“When we’re rehearsing Craig’ll be singing normally and then when it comes to the studio he’s singing all these multi-part harmonies,” he explains. “It blows by mind – I ask where that comes from and he said ‘I heard it in my head’.”

Perhaps, it’s easy to speculate, that’s why the Vines live shows have always been so chaotic – he hears it a certain way in his head, and while he can capture that in the studio it’s not quite so easy when it comes to performing. If he can’t recreate it how he hears it in his head line, then why not destroy it.

“I don’t think it’s quite as malicious as that,” Hamish counters. “He often switches to singing harmonies instead of lead vocals and that’s when a lot of people get lost – he’s switch from a lead to a harmony, then a third harmony, and back again – and to anybody else but himself it’s going to completely lose it. It’s not a malicious attempt to sabotage, but he does hear it different in his head to you and I, for sure.”

It was the band’s explosive performances, and Nicholls’ erratic behaviour, that both saw them scale the heights then fall off the edge – culminating in a tumultuous radio showcase at the Annandale in Sydney, which saw Nicholls lash out at a photographer, breaking a camera, and winding up in court. It was at the subsequent legal case that it was revealed that Nicholls suffered from Asperger’s Syndome. It looked for a while there that it was all going to fade away for the Vines, and they wouldn’t ever match the heights of debut Highly Evolved.

“It’s not so well documented what happened to Craig after the Annandale situation,” Hamish says. “I was wondering what the future of the band was. I always knew he would write songs, but I didn’t know what the future of the band would be and whether he’d be able to function on a professional level – nobody did.”

You can hear the inaudible shrug. “But it’s been nice for him to come back around and get it all together, and I always held out some hope that we’d get it back together. I stuck through some of the dark times, that’s for sure.”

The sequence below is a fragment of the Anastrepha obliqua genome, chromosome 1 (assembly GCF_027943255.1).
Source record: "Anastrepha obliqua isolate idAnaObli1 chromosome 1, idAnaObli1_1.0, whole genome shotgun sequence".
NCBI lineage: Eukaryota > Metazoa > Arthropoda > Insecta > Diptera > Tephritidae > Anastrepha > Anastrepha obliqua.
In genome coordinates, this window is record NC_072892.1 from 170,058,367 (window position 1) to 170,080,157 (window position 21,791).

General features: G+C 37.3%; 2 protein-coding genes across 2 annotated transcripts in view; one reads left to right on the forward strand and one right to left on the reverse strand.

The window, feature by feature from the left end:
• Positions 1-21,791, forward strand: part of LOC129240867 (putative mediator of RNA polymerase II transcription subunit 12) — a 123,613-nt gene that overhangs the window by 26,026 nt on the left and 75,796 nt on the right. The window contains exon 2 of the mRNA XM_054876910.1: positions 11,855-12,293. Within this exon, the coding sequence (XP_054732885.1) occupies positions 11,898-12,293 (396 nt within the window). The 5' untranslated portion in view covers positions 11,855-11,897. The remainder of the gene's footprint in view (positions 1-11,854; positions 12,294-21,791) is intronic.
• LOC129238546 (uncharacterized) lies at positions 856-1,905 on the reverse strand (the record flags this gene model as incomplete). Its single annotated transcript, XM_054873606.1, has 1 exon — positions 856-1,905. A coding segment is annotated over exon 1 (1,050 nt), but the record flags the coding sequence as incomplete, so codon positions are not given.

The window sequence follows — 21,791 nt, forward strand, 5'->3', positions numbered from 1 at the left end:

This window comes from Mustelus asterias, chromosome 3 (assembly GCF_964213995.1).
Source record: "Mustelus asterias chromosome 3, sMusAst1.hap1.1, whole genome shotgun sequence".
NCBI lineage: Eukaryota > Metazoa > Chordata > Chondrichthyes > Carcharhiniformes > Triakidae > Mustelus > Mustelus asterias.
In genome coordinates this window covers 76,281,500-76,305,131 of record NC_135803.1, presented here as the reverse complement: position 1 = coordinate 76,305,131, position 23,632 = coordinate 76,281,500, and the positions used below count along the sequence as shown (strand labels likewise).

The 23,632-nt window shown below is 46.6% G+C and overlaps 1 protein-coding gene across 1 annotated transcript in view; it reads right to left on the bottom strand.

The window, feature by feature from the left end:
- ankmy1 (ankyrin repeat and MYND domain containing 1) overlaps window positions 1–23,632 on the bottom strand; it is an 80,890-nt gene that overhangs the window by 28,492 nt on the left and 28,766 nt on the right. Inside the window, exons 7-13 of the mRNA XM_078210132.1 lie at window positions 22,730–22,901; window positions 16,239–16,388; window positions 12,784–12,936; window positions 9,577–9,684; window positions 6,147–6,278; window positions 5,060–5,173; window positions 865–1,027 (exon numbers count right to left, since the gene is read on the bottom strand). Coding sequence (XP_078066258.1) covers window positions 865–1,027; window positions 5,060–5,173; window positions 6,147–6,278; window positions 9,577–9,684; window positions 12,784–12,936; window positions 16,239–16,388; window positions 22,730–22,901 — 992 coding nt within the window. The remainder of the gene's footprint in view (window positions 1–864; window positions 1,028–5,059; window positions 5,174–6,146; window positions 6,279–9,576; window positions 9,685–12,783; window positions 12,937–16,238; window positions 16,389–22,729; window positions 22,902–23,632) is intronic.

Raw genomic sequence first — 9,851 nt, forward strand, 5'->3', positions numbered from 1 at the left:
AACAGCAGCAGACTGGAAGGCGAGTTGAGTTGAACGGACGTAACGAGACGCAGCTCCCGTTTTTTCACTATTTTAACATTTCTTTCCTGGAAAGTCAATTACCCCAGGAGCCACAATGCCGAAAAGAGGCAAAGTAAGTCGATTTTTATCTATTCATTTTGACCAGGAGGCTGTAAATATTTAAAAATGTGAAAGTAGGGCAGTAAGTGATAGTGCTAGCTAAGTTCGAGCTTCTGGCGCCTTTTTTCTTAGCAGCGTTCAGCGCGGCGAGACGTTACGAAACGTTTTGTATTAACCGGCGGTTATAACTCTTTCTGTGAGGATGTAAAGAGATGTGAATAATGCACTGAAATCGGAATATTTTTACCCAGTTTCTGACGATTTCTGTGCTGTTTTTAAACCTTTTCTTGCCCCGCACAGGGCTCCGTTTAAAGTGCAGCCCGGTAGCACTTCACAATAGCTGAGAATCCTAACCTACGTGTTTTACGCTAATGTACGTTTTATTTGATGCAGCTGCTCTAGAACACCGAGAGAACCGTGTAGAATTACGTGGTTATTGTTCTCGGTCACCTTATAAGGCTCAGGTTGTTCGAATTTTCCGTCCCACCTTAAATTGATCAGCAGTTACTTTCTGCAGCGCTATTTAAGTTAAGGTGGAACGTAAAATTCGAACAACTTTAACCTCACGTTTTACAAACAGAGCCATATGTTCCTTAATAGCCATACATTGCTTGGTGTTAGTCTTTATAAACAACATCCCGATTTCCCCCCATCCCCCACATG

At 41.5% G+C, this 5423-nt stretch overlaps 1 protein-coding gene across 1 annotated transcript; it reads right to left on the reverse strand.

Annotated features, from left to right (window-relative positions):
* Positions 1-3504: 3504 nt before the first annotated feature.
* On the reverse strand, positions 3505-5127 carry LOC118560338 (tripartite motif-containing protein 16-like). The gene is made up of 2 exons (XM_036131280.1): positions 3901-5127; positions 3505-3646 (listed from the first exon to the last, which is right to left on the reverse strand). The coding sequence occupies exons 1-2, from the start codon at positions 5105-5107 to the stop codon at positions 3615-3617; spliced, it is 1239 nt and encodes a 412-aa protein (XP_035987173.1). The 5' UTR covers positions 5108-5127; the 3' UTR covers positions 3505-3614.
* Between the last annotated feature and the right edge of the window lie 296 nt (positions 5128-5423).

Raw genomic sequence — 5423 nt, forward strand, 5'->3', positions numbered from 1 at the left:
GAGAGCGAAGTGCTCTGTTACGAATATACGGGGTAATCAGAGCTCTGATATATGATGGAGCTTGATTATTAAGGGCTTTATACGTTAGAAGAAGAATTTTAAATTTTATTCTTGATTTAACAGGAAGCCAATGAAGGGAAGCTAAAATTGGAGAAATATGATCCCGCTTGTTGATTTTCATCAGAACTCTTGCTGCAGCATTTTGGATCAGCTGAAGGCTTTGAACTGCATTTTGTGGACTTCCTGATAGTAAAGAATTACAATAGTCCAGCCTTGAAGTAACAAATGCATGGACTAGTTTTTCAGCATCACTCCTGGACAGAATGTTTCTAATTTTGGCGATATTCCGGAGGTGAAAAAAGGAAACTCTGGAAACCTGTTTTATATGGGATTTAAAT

How dark did it get-

“It got pretty dark,” he admits. Slowly but surely, everything is revealed. “He was living in this big house all by himself, and he ended up getting really thin – he lost a lot of weight and wasn’t eating. He went a little bit around the bend. I’d go around there with Ryan [Griffiths, guitarist] and he’d be watching The Beatles anthology or Supergrass demos until well after midnight then we’d start demoing until the sun came up the next day. We’d leave there glassy-eyed thinking it was pretty full-on and he’d call and say ‘come back, we’re going to do some more today’ and it was just…”

He pauses, before summarising that “even when he was going a bit bonkers he was always focused on recording and writing music. He never lost that.”

Here’s hoping he never will.

WHO: The Vines
WHAT: Melodia through Ivy League / Play ANU Bar, Canberra / Great Northern, Byron Bay / Metro Theatre / Homebake, The Domain
WHEN: Out now / Friday 24 October / Thursday 30 / Saturday 1 November / Saturday 6 December
MORE: thevines.com